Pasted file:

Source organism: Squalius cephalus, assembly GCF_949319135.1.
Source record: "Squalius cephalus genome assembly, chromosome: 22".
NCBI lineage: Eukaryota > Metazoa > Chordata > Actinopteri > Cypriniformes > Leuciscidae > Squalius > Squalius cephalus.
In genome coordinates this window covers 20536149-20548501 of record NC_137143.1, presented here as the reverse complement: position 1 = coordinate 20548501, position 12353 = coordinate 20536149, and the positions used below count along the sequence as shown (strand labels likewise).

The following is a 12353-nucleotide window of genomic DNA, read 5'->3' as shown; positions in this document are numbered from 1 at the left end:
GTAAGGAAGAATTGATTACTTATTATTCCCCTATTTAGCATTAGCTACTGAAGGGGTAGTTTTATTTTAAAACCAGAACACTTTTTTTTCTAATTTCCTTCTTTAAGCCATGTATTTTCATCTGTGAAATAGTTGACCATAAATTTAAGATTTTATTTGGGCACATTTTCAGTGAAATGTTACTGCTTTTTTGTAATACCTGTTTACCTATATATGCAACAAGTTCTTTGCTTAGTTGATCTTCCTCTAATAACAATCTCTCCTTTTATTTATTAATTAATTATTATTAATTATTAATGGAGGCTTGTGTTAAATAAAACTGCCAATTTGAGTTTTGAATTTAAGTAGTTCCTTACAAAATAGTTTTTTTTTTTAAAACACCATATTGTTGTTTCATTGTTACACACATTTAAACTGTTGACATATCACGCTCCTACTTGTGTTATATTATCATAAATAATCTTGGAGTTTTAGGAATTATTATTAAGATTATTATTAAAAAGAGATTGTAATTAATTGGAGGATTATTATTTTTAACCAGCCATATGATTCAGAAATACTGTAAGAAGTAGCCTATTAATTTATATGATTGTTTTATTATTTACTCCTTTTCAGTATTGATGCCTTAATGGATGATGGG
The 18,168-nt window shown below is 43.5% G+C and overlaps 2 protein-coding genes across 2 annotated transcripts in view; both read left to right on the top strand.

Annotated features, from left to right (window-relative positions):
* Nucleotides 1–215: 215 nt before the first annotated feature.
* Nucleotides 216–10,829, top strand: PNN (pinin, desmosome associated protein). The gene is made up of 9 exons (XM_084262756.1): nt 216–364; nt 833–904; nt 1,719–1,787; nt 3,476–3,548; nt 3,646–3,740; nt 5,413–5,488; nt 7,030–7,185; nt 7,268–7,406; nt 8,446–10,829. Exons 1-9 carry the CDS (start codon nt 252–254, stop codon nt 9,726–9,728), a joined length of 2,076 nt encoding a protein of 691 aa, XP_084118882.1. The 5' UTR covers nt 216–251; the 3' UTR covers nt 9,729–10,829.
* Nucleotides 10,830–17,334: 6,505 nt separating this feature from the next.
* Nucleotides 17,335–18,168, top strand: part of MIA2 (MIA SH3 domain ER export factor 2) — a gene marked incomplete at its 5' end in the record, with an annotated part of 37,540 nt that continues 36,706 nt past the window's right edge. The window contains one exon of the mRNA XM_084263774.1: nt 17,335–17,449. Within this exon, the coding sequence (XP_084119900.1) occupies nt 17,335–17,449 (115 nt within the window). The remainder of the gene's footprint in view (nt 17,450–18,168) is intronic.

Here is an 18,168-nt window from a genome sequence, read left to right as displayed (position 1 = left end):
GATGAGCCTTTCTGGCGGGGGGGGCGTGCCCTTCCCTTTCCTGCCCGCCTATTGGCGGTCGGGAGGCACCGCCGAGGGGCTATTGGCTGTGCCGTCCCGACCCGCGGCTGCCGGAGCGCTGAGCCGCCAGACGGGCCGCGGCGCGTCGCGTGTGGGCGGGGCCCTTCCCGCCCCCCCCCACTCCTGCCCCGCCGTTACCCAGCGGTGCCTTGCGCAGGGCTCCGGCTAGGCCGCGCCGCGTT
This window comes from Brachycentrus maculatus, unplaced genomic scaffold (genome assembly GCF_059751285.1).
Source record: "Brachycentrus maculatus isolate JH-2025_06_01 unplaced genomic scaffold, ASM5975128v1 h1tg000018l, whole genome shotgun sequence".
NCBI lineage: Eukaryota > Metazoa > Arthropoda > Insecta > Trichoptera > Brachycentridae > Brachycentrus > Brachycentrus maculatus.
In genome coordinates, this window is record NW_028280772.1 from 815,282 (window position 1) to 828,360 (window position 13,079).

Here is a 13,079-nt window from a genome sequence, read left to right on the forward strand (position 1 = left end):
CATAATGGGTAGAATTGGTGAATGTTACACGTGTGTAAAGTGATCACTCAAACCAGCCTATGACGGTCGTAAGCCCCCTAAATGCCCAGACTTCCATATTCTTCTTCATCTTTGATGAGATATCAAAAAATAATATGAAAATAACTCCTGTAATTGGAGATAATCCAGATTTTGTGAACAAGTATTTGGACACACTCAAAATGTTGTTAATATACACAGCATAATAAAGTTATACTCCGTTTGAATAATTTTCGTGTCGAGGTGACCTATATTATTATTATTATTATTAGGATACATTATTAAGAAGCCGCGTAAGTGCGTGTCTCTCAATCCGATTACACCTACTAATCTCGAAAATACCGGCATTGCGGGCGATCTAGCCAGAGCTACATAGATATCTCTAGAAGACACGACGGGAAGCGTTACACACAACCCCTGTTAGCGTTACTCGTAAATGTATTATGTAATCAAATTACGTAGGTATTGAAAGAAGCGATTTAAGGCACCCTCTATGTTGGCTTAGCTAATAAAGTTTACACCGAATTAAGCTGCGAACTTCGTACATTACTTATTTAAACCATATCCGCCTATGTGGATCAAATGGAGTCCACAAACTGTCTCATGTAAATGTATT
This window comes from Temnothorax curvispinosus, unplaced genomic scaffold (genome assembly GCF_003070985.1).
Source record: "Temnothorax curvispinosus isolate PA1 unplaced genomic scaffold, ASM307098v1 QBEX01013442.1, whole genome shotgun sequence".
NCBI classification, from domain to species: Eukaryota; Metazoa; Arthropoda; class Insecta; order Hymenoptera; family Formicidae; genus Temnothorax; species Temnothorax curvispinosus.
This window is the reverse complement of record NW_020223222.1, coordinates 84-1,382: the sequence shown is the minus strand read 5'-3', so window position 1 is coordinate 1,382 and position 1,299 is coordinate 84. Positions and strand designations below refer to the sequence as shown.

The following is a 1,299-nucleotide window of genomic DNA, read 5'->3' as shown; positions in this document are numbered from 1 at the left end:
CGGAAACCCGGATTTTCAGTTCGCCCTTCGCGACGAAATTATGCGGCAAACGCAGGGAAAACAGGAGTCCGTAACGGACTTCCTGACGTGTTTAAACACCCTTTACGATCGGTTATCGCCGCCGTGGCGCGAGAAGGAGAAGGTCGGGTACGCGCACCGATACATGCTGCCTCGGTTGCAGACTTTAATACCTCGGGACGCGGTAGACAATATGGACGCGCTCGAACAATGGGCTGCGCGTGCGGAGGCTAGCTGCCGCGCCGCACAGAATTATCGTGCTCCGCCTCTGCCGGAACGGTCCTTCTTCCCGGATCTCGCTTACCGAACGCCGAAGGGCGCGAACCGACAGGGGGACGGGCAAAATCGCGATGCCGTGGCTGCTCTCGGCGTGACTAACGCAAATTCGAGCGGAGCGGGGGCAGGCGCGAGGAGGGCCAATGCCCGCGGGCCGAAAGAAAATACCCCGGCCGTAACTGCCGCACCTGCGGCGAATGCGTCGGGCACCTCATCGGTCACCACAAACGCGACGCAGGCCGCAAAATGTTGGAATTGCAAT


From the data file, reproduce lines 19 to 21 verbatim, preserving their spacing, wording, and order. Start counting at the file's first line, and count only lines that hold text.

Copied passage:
Here is a 13,079-nt window from a genome sequence, read left to right on the forward strand (position 1 = left end):
CATAATGGGTAGAATTGGTGAATGTTACACGTGTGTAAAGTGATCACTCAAACCAGCCTATGACGGTCGTAAGCCCCCTAAATGCCCAGACTTCCATATTCTTCTTCATCTTTGATGAGATATCAAAAAATAATATGAAAATAACTCCTGTAATTGGAGATAATCCAGATTTTGTGAACAAGTATTTGGACACACTCAAAATGTTGTTAATATACACAGCATAATAAAGTTATACTCCGTTTGAATAATTTTCGTGTCGAGGTGACCTATATTATTATTATTATTATTAGGATACATTATTAAGAAGCCGCGTAAGTGCGTGTCTCTCAATCCGATTACACCTACTAATCTCGAAAATACCGGCATTGCGGGCGATCTAGCCAGAGCTACATAGATATCTCTAGAAGACACGACGGGAAGCGTTACACACAACCCCTGTTAGCGTTACTCGTAAATGTATTATGTAATCAAATTACGTAGGTATTGAAAGAAGCGATTTAAGGCACCCTCTATGTTGGCTTAGCTAATAAAGTTTACACCGAATTAAGCTGCGAACTTCGTACATTACTTATTTAAACCATATCCGCCTATGTGGATCAAATGGAGTCCACAAACTGTCTCATGTAAATGTATT
This window comes from Temnothorax curvispinosus, unplaced genomic scaffold (genome assembly GCF_003070985.1).